www.vaux-le-vicomte.comInstitut de France (former Ecole Quatre-Nations), 23 Quai de Conti, Metro: Pont Neuf, St-Germain-des-Pres

6. Liberal Bruand (1635-1697)
Liberal Bruand's high Baroque style of architecture is best exemplified in his stunning work, the design of the Hotel des Invalides. Louis XIV signed a decree in 1670 that a home and hospital for wounded and elderly soldiers would be built. Five years later it was completed.

On July 14, 1789, an angry mob seized 28,000 rifles from the underground strorehouse of the Invalides, and then went on to storm the Bastille. Invalides is also the final resting place of Emperor Napoleon Bonaparte, whose body was brought back from St. Helena (exiled there) and laid to rest in the crypt beneath the dome, in 1861. His body is protected by six coffins, one inside the other.
You can check out Invalides and then pay a visit to the house that Bruand built for himself in 1685 in the Marais. It is now home to the Musee Bricard, the "lock" museum. What a treat for us, that these fantastic creations of the 17th century have found their way into the 21st.

Hotel des Invalides, Metro: La Tour Maubourg lets you out right there
Hours: 10am-6pm except for 5pm closing in winter; closed 1st Monday of each month
www.invalides.org
Hotel Liberal Bruand, Musee de la Serrure (Lock Museum) 1 Rue de la Perle
Metro: Saint-Paul, Chemin Vert

7. Jules Hardouin Mansart (1646-1708)
Jules Hardouin's great uncle, Francois Mansart (1598-1666) was an esteemed architect of his time. Jules trained with him, inherited his collection of architectural plans, and took his last name as well. As Louis XIV's Superintendent of Royal Works, Jules Hardouin Mansart, began work on the Chateau of Versailles, constructing new wings and designing the Grand Trianon and the Orangerie, as well.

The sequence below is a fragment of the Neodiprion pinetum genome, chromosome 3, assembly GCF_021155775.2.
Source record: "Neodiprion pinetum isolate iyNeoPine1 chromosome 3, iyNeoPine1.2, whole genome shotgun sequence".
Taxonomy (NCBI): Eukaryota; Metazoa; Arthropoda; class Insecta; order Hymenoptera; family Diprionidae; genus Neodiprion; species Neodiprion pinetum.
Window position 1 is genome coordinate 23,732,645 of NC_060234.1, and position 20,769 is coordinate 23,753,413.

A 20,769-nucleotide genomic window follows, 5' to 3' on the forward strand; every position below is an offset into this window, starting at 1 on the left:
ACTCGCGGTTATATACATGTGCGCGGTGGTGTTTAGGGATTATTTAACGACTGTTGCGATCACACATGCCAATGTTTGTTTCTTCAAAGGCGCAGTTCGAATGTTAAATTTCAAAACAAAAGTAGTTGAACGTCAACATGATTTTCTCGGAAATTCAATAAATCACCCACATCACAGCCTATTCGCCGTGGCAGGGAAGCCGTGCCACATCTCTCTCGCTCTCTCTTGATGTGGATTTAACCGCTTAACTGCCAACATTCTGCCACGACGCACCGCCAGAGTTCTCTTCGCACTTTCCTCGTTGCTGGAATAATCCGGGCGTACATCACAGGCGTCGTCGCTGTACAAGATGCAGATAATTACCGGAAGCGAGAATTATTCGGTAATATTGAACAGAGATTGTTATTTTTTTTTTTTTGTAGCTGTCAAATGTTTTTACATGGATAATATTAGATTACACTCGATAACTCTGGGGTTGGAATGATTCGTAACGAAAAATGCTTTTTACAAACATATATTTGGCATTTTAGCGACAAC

His Hall of Mirrors, which was decorated by Charles Le Brun, is still a captivating space, one of the most remarkable rooms in a chateaux filled with marvels.

The main attraction of the Hall of Mirrors (1678) is its 17 windows, each window arch decorated with the rare commodity of mirrors. In the 17th century, mirrors were considered to be a great luxury and best craftsmen were Italian. Louis was committed to employing only French artisans in the construction of Versailles and he sent for Italian mirror-makers, who set up shop at the Gobelin factory for the production of the mirrors.

The Place des Victoires, Place Vendome (Frederic Chopin died at #8), Eglise Saint-Roch and the Pont Royal were also the handiwork of this great archictect.